I am so sorry I have been MIA this past year. I'm in a new position and it has taken up tons of my time. So I set myself a goal to get another book finished this year. Fingers crossed that it happens!
Here is what's going on with the Symbol of Hope series:
FINALLY its coming to PRINT!!! Sorry it took so long. I just sent off for the proof, hopefully all is well and the third book will be available to purchase as a paperback soon.
Once it's ready to be released I will be running a giveaway contest on Goodreads as well as other possible tours. I will also have a limited time coupon code to use on Amazon.
(The e-book will be temporarily unavailable as it is getting reformatted.)
As for the other two books they are still available on Amazon in print and e-book. Keep an eye out for the box set this year.
Here's what's NEW!
A sneak peek at my latest...A YA dark fairytale.
By the riverbank, she washed her cloths, wringing them out into a basket. Prince Eamon stopped his horse as he spotted her. She was young his age or less. Her beauty, even from across the river, was unparalleled to any he had seen before. Like a silent dream she knelt by the water’s edge. Her fair skin, contrasted the dark brown of her long braided hair. Her eyes were deep and foreign.
“Who is she?” Prince Eamon asked.
“I do not know. I do not recall ever seeing her. If she is not spoken for, then she ought to be at the palace. My men swept Lexington; no eligible maiden remained unaccounted for,” Sheriff Waldron said looking intently at the young girl.
“We are far into the country. Could they have missed a lonely poor man’s cottage out here?” the Prince asked with a hope that his soldiers did not venture to this girl’s home.
“That is possible, do you wish to inquire sire?” The sheriff asked.
“Let’s,” the Prince replied.
The three men turned their horses toward the shallow river. When the horses pattered into the water, it was then that the young woman took notice of her company.
“A moment of your time girl,” Luscious called out to her.
Her dark eyes huge with worry, she gathered her items with haste. Then the girl ran into the woods.
“Stop! In the name of King Norbert!” Sheriff Waldron yelled. He slapped the reins to his white mare and galloped across the river with speed. The other two followed in pursuit.
The maiden kept her speed, never stopping or looking back. Her small stoned cottage not too far, she knew she could reach it and prayed they would not follow her there. Fearing the basket slowed her down she dropped it and continued. As she approached her wooden door she slammed it shut behind her. With heavy breaths, she ran and hid behind the curtain to her pantry closet. Crouching down underneath the lowest shelf, she brought her knees close into her chest. Terrified she attempted to control her breathing.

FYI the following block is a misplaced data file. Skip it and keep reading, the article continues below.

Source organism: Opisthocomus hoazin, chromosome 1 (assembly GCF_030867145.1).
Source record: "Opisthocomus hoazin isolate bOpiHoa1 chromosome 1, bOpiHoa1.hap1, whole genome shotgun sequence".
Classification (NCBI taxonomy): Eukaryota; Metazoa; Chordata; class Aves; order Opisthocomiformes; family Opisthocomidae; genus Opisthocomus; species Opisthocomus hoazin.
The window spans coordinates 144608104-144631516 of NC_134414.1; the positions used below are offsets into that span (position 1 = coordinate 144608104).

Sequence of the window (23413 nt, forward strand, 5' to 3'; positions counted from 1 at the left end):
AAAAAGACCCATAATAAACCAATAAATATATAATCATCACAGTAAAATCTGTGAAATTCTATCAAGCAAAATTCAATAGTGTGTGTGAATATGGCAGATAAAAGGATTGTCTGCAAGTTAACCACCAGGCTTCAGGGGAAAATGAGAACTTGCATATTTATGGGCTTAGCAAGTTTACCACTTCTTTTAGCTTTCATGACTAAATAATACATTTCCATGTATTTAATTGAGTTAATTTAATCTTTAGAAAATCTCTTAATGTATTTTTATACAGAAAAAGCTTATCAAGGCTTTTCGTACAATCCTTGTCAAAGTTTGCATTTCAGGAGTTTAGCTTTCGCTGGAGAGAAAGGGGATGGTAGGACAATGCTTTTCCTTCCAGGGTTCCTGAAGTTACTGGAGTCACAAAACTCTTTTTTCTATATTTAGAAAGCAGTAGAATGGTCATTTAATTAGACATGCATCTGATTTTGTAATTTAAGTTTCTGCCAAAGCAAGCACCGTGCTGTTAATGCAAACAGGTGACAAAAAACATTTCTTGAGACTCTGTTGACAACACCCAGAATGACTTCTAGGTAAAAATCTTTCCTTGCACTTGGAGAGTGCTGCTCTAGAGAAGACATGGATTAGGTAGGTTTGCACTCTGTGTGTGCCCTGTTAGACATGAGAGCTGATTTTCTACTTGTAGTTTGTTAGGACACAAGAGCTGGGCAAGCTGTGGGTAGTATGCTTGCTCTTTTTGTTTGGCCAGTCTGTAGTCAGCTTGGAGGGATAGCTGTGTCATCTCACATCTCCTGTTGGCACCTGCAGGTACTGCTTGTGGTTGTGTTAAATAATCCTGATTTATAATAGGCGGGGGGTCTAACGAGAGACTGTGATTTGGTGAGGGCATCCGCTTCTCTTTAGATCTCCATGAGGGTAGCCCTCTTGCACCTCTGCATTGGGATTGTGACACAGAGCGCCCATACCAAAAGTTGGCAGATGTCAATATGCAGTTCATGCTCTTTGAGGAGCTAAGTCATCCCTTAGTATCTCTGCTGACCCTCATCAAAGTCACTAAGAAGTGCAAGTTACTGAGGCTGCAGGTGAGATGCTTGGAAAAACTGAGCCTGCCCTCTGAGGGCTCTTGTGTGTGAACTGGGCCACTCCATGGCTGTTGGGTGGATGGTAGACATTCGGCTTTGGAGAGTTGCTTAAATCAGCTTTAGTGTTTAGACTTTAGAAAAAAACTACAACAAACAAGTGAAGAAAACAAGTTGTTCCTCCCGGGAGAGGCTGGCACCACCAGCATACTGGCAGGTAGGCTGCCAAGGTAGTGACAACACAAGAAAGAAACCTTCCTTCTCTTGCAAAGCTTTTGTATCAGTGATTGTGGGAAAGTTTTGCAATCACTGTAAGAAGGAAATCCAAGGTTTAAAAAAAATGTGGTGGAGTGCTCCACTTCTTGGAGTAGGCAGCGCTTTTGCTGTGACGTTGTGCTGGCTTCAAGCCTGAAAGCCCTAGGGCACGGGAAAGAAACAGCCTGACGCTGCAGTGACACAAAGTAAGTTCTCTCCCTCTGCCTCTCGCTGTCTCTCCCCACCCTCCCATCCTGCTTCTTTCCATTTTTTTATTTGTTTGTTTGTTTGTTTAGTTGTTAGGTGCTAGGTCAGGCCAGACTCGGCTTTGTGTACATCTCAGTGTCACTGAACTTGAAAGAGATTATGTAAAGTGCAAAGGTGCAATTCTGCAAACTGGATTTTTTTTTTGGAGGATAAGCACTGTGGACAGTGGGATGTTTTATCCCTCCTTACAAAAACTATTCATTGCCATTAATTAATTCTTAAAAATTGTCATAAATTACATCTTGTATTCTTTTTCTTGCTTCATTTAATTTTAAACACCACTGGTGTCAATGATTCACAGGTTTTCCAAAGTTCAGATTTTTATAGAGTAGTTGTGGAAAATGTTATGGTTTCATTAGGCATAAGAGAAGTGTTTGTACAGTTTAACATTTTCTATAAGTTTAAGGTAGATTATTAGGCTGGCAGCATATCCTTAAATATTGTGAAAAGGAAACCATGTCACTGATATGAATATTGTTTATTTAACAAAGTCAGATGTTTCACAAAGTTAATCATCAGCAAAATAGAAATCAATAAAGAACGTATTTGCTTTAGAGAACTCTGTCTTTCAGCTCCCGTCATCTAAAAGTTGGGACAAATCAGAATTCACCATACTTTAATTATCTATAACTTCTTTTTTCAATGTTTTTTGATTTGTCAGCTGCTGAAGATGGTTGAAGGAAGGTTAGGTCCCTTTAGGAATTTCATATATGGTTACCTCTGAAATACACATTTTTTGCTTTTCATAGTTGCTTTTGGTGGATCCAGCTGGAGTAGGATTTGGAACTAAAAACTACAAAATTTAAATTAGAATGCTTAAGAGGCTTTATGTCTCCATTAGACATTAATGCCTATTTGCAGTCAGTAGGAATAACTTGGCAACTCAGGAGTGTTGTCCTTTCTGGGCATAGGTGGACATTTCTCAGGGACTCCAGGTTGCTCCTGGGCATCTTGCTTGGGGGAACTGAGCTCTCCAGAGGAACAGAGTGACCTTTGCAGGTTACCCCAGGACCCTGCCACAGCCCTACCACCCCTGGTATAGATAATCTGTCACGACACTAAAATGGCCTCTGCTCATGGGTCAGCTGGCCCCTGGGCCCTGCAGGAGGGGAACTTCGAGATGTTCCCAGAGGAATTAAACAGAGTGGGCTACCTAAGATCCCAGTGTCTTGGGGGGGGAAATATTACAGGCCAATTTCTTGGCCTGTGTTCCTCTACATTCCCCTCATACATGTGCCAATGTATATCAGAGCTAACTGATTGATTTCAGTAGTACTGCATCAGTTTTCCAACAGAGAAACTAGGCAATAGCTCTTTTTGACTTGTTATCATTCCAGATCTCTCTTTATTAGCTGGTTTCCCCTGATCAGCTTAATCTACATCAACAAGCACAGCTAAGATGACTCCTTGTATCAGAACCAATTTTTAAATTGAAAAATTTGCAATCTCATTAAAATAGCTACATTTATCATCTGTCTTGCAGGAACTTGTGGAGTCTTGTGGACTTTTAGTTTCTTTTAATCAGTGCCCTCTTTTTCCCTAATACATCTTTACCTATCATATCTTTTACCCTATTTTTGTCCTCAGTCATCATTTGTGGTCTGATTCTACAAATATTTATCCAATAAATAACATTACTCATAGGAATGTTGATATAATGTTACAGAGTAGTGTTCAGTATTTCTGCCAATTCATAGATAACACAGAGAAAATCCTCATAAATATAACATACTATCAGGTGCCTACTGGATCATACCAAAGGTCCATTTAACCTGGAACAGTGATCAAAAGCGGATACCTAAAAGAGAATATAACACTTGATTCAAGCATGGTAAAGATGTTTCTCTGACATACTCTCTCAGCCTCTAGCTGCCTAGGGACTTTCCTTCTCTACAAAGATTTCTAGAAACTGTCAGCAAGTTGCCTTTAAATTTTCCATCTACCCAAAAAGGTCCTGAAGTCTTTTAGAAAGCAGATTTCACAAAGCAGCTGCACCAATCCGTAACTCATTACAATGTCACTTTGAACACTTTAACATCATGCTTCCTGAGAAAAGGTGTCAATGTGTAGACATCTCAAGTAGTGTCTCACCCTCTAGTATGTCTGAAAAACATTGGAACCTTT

The men saw her run into the cottage. They dismounted their horses and tied the reigns to her fence. They approached her door. The Sheriff pounded angry, “Open at once, in the name of the King!”
No answer or movement came from inside the cottage.
“Young lady we will break this door down unless you open at once!” the sheriff yelled.
“Can I help you men?” A male’s voice came from outside the girl’s fence.
The three men turned and met the curious gaze of an old man with a bow pointed at them.
The sheriff flashed the badge on his chest, “I am the Sheriff Waldron of Lexington, and I should lock you up for pointing your arrow at Prince Eamon,” he gestured to the prince.
The old man’s eyes went wide. He retrieved his weapon and took to one knee at once.
“Forgive me your majesty, I did not know.”
“Do you own this cottage?” the Prince asked stepping forward.
“No sire. My wife and I along with my children live down the river. It was she who saw you chasing the girl who lives here and I came to see if she needed my help.”
“What do you know of the girl who lives here?” the Prince urged.
“She is a peculiar girl. She lives alone; we believe her parents must have passed some time ago. She will not allow anyone near. She runs from all. My wife brings her bread and pies in a basket but leaves it at her front door. If I may sire, what has she done?” The old man raised his head and stared at the young prince.
“You may rise old man,” Prince Eamon smiled.
“She is in contempt of the law. Every eligible maiden had to report to the palace three days ago,” Sheriff Waldron proclaimed.
The old man rose, “I doubt she even knew. The girl never leaves the cottage unless it is to go to the river or into the woods to check her traps.”
The Prince walked over to the man took his hand and shook it.
“Thank you for your time,” the prince said.
The old man’s forehead wrinkled, he nodded with uncertainty. His eyes glanced nervously toward the girl’s door then back to the prince.
“We do not intend to hurt her. I promise,” Prince Eamon said.
The old man nodded unsure.
“You may leave, now. Good day,” the prince let go of the man’s hand.
“Good day sire,” the old man bowed and left back into the woods.
The Prince turned back to his men, “Tear down the door.”